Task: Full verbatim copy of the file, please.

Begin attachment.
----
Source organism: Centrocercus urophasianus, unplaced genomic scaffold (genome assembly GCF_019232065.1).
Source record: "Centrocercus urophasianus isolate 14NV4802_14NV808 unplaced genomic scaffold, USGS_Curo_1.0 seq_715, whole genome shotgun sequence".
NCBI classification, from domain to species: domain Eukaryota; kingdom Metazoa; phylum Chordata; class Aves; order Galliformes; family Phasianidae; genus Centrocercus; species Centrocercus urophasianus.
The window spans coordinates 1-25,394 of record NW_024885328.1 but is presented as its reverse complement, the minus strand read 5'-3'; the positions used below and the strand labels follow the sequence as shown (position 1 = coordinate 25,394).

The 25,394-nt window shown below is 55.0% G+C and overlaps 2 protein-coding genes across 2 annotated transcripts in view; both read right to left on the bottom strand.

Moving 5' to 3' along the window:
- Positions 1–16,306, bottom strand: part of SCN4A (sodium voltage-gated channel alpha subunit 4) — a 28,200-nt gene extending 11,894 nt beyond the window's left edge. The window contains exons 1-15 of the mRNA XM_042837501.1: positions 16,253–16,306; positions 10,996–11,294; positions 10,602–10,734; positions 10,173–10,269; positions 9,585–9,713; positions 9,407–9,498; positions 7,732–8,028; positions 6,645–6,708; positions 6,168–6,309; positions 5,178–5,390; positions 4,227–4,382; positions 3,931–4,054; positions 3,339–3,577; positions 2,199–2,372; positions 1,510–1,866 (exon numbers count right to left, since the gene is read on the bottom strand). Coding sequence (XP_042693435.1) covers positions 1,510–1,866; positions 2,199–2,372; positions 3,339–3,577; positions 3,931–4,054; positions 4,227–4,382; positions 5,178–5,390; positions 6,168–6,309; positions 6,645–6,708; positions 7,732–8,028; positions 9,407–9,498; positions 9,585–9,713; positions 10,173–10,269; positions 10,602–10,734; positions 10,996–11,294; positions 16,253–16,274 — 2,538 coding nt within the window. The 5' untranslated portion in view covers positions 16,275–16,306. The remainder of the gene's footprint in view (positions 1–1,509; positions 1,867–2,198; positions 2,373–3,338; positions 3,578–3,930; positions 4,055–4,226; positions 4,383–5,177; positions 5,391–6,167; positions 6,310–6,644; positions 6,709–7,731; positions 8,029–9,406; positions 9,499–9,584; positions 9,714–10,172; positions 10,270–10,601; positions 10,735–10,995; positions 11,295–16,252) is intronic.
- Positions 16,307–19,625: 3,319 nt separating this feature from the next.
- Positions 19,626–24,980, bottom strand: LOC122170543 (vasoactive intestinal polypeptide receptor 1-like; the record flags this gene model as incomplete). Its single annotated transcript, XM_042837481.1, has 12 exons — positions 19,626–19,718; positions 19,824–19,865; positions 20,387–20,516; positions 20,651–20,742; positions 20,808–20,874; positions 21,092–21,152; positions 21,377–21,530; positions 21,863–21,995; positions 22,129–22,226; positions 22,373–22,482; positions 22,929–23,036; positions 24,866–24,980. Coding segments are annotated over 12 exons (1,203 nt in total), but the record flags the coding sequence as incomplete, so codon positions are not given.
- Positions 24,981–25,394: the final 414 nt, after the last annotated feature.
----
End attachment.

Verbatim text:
Source organism: Centrocercus urophasianus, unplaced genomic scaffold (genome assembly GCF_019232065.1).
Source record: "Centrocercus urophasianus isolate 14NV4802_14NV808 unplaced genomic scaffold, USGS_Curo_1.0 seq_715, whole genome shotgun sequence".
NCBI classification, from domain to species: domain Eukaryota; kingdom Metazoa; phylum Chordata; class Aves; order Galliformes; family Phasianidae; genus Centrocercus; species Centrocercus urophasianus.
The window spans coordinates 1-25,394 of record NW_024885328.1 but is presented as its reverse complement, the minus strand read 5'-3'; the positions used below and the strand labels follow the sequence as shown (position 1 = coordinate 25,394).

The 25,394-nt window shown below is 55.0% G+C and overlaps 2 protein-coding genes across 2 annotated transcripts in view; both read right to left on the bottom strand.

Moving 5' to 3' along the window:
- Positions 1–16,306, bottom strand: part of SCN4A (sodium voltage-gated channel alpha subunit 4) — a 28,200-nt gene extending 11,894 nt beyond the window's left edge. The window contains exons 1-15 of the mRNA XM_042837501.1: positions 16,253–16,306; positions 10,996–11,294; positions 10,602–10,734; positions 10,173–10,269; positions 9,585–9,713; positions 9,407–9,498; positions 7,732–8,028; positions 6,645–6,708; positions 6,168–6,309; positions 5,178–5,390; positions 4,227–4,382; positions 3,931–4,054; positions 3,339–3,577; positions 2,199–2,372; positions 1,510–1,866 (exon numbers count right to left, since the gene is read on the bottom strand). Coding sequence (XP_042693435.1) covers positions 1,510–1,866; positions 2,199–2,372; positions 3,339–3,577; positions 3,931–4,054; positions 4,227–4,382; positions 5,178–5,390; positions 6,168–6,309; positions 6,645–6,708; positions 7,732–8,028; positions 9,407–9,498; positions 9,585–9,713; positions 10,173–10,269; positions 10,602–10,734; positions 10,996–11,294; positions 16,253–16,274 — 2,538 coding nt within the window. The 5' untranslated portion in view covers positions 16,275–16,306. The remainder of the gene's footprint in view (positions 1–1,509; positions 1,867–2,198; positions 2,373–3,338; positions 3,578–3,930; positions 4,055–4,226; positions 4,383–5,177; positions 5,391–6,167; positions 6,310–6,644; positions 6,709–7,731; positions 8,029–9,406; positions 9,499–9,584; positions 9,714–10,172; positions 10,270–10,601; positions 10,735–10,995; positions 11,295–16,252) is intronic.
- Positions 16,307–19,625: 3,319 nt separating this feature from the next.
- Positions 19,626–24,980, bottom strand: LOC122170543 (vasoactive intestinal polypeptide receptor 1-like; the record flags this gene model as incomplete). Its single annotated transcript, XM_042837481.1, has 12 exons — positions 19,626–19,718; positions 19,824–19,865; positions 20,387–20,516; positions 20,651–20,742; positions 20,808–20,874; positions 21,092–21,152; positions 21,377–21,530; positions 21,863–21,995; positions 22,129–22,226; positions 22,373–22,482; positions 22,929–23,036; positions 24,866–24,980. Coding segments are annotated over 12 exons (1,203 nt in total), but the record flags the coding sequence as incomplete, so codon positions are not given.
- Positions 24,981–25,394: the final 414 nt, after the last annotated feature.